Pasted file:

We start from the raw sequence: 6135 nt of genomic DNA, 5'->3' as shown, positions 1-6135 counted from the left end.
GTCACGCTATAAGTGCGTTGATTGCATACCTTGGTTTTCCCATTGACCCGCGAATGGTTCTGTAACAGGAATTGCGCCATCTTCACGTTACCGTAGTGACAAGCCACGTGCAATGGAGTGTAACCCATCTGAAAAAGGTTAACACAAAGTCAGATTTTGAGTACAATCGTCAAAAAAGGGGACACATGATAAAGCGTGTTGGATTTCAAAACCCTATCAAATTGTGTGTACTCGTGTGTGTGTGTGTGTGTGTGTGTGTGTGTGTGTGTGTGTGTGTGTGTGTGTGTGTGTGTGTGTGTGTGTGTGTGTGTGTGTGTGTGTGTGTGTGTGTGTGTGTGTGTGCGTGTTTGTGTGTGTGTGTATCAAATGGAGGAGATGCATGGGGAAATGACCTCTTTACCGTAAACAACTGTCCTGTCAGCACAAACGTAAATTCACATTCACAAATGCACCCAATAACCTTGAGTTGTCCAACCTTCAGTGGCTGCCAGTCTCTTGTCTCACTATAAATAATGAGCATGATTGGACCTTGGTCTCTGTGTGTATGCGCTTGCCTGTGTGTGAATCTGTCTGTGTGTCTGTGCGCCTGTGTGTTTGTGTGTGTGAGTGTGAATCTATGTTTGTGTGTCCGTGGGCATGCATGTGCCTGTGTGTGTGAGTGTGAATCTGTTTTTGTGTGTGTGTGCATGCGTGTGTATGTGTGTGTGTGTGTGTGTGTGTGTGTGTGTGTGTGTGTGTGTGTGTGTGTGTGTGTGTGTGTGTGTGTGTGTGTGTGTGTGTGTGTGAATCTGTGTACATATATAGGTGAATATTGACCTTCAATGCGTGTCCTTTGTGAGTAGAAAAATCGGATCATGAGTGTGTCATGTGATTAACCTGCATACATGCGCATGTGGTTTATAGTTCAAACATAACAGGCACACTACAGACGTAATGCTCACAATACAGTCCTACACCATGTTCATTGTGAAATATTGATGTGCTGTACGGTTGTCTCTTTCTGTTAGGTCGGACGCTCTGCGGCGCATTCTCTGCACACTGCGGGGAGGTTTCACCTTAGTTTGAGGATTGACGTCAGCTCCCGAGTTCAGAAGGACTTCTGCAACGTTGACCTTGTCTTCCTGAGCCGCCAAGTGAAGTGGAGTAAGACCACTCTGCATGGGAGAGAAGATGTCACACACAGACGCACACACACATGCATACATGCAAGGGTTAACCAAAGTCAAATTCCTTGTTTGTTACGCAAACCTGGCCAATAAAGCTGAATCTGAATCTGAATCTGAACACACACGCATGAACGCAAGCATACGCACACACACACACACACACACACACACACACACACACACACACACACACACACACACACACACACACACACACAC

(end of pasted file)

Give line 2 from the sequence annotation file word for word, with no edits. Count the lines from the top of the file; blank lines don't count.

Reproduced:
GTCACGCTATAAGTGCGTTGATTGCATACCTTGGTTTTCCCATTGACCCGCGAATGGTTCTGTAACAGGAATTGCGCCATCTTCACGTTACCGTAGTGACAAGCCACGTGCAATGGAGTGTAACCCATCTGAAAAAGGTTAACACAAAGTCAGATTTTGAGTACAATCGTCAAAAAAGGGGACACATGATAAAGCGTGTTGGATTTCAAAACCCTATCAAATTGTGTGTACTCGTGTGTGTGTGTGTGTGTGTGTGTGTGTGTGTGTGTGTGTGTGTGTGTGTGTGTGTGTGTGTGTGTGTGTGTGTGTGTGTGTGTGTGTGTGTGTGTGTGTGTGTGTGTGCGTGTTTGTGTGTGTGTGTATCAAATGGAGGAGATGCATGGGGAAATGACCTCTTTACCGTAAACAACTGTCCTGTCAGCACAAACGTAAATTCACATTCACAAATGCACCCAATAACCTTGAGTTGTCCAACCTTCAGTGGCTGCCAGTCTCTTGTCTCACTATAAATAATGAGCATGATTGGACCTTGGTCTCTGTGTGTATGCGCTTGCCTGTGTGTGAATCTGTCTGTGTGTCTGTGCGCCTGTGTGTTTGTGTGTGTGAGTGTGAATCTATGTTTGTGTGTCCGTGGGCATGCATGTGCCTGTGTGTGTGAGTGTGAATCTGTTTTTGTGTGTGTGTGCATGCGTGTGTATGTGTGTGTGTGTGTGTGTGTGTGTGTGTGTGTGTGTGTGTGTGTGTGTGTGTGTGTGTGTGTGTGTGTGTGTGTGTGTGTGTGTGTGAATCTGTGTACATATATAGGTGAATATTGACCTTCAATGCGTGTCCTTTGTGAGTAGAAAAATCGGATCATGAGTGTGTCATGTGATTAACCTGCATACATGCGCATGTGGTTTATAGTTCAAACATAACAGGCACACTACAGACGTAATGCTCACAATACAGTCCTACACCATGTTCATTGTGAAATATTGATGTGCTGTACGGTTGTCTCTTTCTGTTAGGTCGGACGCTCTGCGGCGCATTCTCTGCACACTGCGGGGAGGTTTCACCTTAGTTTGAGGATTGACGTCAGCTCCCGAGTTCAGAAGGACTTCTGCAACGTTGACCTTGTCTTCCTGAGCCGCCAAGTGAAGTGGAGTAAGACCACTCTGCATGGGAGAGAAGATGTCACACACAGACGCACACACACATGCATACATGCAAGGGTTAACCAAAGTCAAATTCCTTGTTTGTTACGCAAACCTGGCCAATAAAGCTGAATCTGAATCTGAATCTGAACACACACGCATGAACGCAAGCATACGCACACACACACACACACACACACACACACACACACACACACACACACACACACACACACACACACACACACACAC